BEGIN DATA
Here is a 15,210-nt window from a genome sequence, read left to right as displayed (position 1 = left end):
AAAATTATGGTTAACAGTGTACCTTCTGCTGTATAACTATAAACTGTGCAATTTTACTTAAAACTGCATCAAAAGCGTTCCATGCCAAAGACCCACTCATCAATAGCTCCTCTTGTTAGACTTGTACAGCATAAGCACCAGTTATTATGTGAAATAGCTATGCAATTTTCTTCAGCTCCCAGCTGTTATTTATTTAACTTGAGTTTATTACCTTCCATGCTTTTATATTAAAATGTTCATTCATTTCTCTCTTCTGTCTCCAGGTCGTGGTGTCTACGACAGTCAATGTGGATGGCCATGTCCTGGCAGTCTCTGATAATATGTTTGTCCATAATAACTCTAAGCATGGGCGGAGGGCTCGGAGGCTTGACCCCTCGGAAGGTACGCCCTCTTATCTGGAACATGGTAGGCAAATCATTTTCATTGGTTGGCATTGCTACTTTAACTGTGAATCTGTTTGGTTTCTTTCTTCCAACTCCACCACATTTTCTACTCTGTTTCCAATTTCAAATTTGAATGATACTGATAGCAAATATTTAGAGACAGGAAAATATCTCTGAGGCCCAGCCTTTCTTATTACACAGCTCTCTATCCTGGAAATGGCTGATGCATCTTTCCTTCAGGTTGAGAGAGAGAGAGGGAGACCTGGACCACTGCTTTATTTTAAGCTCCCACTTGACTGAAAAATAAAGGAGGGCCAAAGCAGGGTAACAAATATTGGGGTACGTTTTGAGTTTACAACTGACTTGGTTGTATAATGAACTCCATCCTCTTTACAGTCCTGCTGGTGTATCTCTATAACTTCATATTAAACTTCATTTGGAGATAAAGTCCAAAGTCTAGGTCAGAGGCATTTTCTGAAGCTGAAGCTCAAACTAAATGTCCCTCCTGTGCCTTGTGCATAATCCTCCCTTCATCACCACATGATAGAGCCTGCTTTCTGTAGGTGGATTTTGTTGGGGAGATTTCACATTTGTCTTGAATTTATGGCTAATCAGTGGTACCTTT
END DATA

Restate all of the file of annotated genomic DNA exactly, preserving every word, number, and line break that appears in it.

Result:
Here is a 15,210-nt window from a genome sequence, read left to right as displayed (position 1 = left end):
AAAATTATGGTTAACAGTGTACCTTCTGCTGTATAACTATAAACTGTGCAATTTTACTTAAAACTGCATCAAAAGCGTTCCATGCCAAAGACCCACTCATCAATAGCTCCTCTTGTTAGACTTGTACAGCATAAGCACCAGTTATTATGTGAAATAGCTATGCAATTTTCTTCAGCTCCCAGCTGTTATTTATTTAACTTGAGTTTATTACCTTCCATGCTTTTATATTAAAATGTTCATTCATTTCTCTCTTCTGTCTCCAGGTCGTGGTGTCTACGACAGTCAATGTGGATGGCCATGTCCTGGCAGTCTCTGATAATATGTTTGTCCATAATAACTCTAAGCATGGGCGGAGGGCTCGGAGGCTTGACCCCTCGGAAGGTACGCCCTCTTATCTGGAACATGGTAGGCAAATCATTTTCATTGGTTGGCATTGCTACTTTAACTGTGAATCTGTTTGGTTTCTTTCTTCCAACTCCACCACATTTTCTACTCTGTTTCCAATTTCAAATTTGAATGATACTGATAGCAAATATTTAGAGACAGGAAAATATCTCTGAGGCCCAGCCTTTCTTATTACACAGCTCTCTATCCTGGAAATGGCTGATGCATCTTTCCTTCAGGTTGAGAGAGAGAGAGGGAGACCTGGACCACTGCTTTATTTTAAGCTCCCACTTGACTGAAAAATAAAGGAGGGCCAAAGCAGGGTAACAAATATTGGGGTACGTTTTGAGTTTACAACTGACTTGGTTGTATAATGAACTCCATCCTCTTTACAGTCCTGCTGGTGTATCTCTATAACTTCATATTAAACTTCATTTGGAGATAAAGTCCAAAGTCTAGGTCAGAGGCATTTTCTGAAGCTGAAGCTCAAACTAAATGTCCCTCCTGTGCCTTGTGCATAATCCTCCCTTCATCACCACATGATAGAGCCTGCTTTCTGTAGGTGGATTTTGTTGGGGAGATTTCACATTTGTCTTGAATTTATGGCTAATCAGTGGTACCTTT